Obama Criticises Congress over Guantanmo

December 27, 2016

US President Barack Obama has harshly criticised Congress for wanting to retain the military prison at Guantanamo Bay, Cuba, despite his multiple efforts to close it.

On Friday, President Obama signed into law a US defence policy bill that authorises $611 billion for the military in 2017 and lauded its focus to sustaining momentum in countering the militant Islamic State group. But the bill forbids him from closing the prison.

In his first election campaign in 2008, the outgoing president pledged to close the prison but he completes his second and final term on Jan 20 without fulfilling this desire. In February, he submitted a shutdown plan to Congress, but Republican lawmakers, who dominate both chambers, rejected the proposal.

Instead, they informed the Democratic administration that they want to keep the facility as a permanent feature in the war on terrorism. Since the incoming president is also a Republican there’s little doubt that the lawmakers will achieve their target.

Obama nominiates first US Ambassador to Cuba

September 27, 2016

More than a year after the United States Embassy in Havana reopened, President Obama has taken yet another step in ‘normalizing’ relations with Cuba by nominating Jeffrey DeLaurentis as ambassador to the country.

“Having an ambassador will make it easier to advocate for our interests, and will deepen our understanding even when we know that we will continue to have differences with the Cuban government,” Obama said. “He is exactly the type of person we want to represent the United States in Cuba, and we only hurt ourselves by not being represented by an Ambassador. If confirmed by the Senate, I know Jeff will build on the changes he helped bring about to better support the Cuban people and advance America’s interests.”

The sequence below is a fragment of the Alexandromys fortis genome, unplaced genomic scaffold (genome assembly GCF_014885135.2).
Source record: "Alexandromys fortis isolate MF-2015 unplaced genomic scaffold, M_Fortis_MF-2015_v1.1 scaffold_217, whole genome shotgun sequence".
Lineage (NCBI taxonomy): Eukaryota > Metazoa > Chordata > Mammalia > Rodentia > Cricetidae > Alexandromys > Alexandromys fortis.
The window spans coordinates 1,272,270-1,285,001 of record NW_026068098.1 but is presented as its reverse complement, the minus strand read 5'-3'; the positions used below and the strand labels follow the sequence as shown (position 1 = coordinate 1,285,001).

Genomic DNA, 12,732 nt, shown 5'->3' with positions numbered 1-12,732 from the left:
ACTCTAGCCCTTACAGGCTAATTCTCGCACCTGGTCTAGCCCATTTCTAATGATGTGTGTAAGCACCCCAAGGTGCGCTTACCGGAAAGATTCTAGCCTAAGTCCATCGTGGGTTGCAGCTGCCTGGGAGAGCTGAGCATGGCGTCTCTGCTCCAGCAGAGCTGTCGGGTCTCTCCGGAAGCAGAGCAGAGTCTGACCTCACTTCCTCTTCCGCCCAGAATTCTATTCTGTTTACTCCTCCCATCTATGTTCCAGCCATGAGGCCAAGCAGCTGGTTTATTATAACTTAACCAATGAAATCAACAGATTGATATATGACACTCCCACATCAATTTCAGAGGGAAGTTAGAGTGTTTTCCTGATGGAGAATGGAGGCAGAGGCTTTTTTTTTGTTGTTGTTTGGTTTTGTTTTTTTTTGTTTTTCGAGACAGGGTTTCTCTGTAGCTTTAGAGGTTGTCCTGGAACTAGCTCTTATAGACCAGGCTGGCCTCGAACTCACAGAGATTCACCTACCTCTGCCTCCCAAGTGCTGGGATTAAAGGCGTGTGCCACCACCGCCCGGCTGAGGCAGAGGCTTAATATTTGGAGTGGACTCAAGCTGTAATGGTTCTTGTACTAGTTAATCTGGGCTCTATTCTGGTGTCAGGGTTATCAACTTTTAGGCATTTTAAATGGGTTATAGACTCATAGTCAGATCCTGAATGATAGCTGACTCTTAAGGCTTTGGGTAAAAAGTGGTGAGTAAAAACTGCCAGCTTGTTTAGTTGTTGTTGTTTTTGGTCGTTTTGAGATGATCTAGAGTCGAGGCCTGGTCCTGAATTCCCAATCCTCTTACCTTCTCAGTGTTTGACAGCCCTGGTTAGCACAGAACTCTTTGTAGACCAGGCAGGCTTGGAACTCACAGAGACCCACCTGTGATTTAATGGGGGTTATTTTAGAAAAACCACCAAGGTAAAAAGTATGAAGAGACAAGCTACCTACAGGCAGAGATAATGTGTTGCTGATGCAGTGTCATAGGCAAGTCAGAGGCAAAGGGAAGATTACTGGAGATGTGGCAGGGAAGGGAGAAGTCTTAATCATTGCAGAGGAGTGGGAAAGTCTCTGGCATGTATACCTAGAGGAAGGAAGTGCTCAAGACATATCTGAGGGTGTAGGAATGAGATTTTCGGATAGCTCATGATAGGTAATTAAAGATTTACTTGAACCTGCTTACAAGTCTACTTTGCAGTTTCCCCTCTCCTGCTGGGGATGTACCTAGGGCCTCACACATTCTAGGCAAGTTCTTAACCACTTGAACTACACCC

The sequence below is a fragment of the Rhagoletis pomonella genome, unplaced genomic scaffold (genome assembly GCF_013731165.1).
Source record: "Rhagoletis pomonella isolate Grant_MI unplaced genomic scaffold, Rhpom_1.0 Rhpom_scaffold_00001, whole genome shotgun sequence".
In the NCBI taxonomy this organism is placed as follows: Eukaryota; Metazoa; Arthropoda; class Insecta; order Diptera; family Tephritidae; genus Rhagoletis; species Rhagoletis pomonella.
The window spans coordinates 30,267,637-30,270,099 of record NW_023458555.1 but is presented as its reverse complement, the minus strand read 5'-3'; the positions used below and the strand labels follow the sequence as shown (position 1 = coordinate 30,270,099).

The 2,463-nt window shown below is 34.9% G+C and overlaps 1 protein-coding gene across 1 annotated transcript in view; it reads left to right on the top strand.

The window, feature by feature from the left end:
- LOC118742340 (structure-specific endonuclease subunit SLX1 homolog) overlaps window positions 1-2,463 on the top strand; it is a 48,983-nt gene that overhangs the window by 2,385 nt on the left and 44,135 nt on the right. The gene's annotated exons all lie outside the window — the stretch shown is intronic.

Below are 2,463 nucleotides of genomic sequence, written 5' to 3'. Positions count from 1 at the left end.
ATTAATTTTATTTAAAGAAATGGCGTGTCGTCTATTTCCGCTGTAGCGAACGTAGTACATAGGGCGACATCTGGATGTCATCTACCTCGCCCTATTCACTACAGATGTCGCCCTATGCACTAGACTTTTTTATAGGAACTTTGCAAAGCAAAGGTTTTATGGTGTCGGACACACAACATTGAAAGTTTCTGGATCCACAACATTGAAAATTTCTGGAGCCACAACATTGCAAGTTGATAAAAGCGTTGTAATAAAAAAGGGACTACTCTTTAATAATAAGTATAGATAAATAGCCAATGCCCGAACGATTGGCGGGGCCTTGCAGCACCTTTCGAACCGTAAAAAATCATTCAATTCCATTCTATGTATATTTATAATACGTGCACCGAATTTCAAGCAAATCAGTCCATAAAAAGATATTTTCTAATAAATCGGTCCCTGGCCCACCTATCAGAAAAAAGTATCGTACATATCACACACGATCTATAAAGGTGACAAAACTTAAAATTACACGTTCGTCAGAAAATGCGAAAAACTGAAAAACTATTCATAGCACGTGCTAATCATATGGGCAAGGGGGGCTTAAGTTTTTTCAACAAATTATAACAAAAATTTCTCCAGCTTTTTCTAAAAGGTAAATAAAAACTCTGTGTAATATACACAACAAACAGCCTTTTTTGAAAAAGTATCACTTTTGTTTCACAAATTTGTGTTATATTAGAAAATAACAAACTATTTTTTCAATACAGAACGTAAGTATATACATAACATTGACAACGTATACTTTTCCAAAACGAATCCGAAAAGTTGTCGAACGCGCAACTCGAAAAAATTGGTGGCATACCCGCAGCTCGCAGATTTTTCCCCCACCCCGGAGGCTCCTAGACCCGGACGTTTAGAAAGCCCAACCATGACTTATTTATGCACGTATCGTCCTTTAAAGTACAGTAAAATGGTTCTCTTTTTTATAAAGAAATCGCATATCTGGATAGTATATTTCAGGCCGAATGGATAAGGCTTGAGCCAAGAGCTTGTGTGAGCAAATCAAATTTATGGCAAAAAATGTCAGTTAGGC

DeLaurentis has been at the State Department since 1991, serving as a career member of the Senior Foreign Service. He is currently acting as the chief of mission at the U.S. embassy in Cuba.

Wi-Fi to be installed on Malecon Seafront

September 21, 2016

Plans to install wi-fi along 8km of Havana's iconic Malecon seafront have been announced by the Cuban government.

The move will make the popular area for tourists and young people into the largest hotspot on the island.

Only about 5% of Cubans enjoy web access at home and the government still heavily restricts content, although many social media sites are available.

Since last year the government has installed dozens of wi-fi hotspots in public areas, charging $2 an hour.


Although the price of wi-fi access in public places has recently dropped, it is still prohibitive for the vast majority of Cubans. The average state salary remains about $25 (£19) a month. But for better off Cubans, the move has proved popular.


The government said last year it had 65 wi-fi hotspots in service and expected 80 more to open before the end of 2016.

US - Cuba commercial flights to resume 31 August

August 25, 2016

Regular commercial flights between Cuba and the United States will be re-launched on August 31, Cuban Deputy Transport Minister Eduardo Rodriguez has announced.

The first direct flight, run by US airline JetBlue, is set to take off from Fort Lauderdale, Florida on August 31. It will fly to the Cuban city of Santa Clara.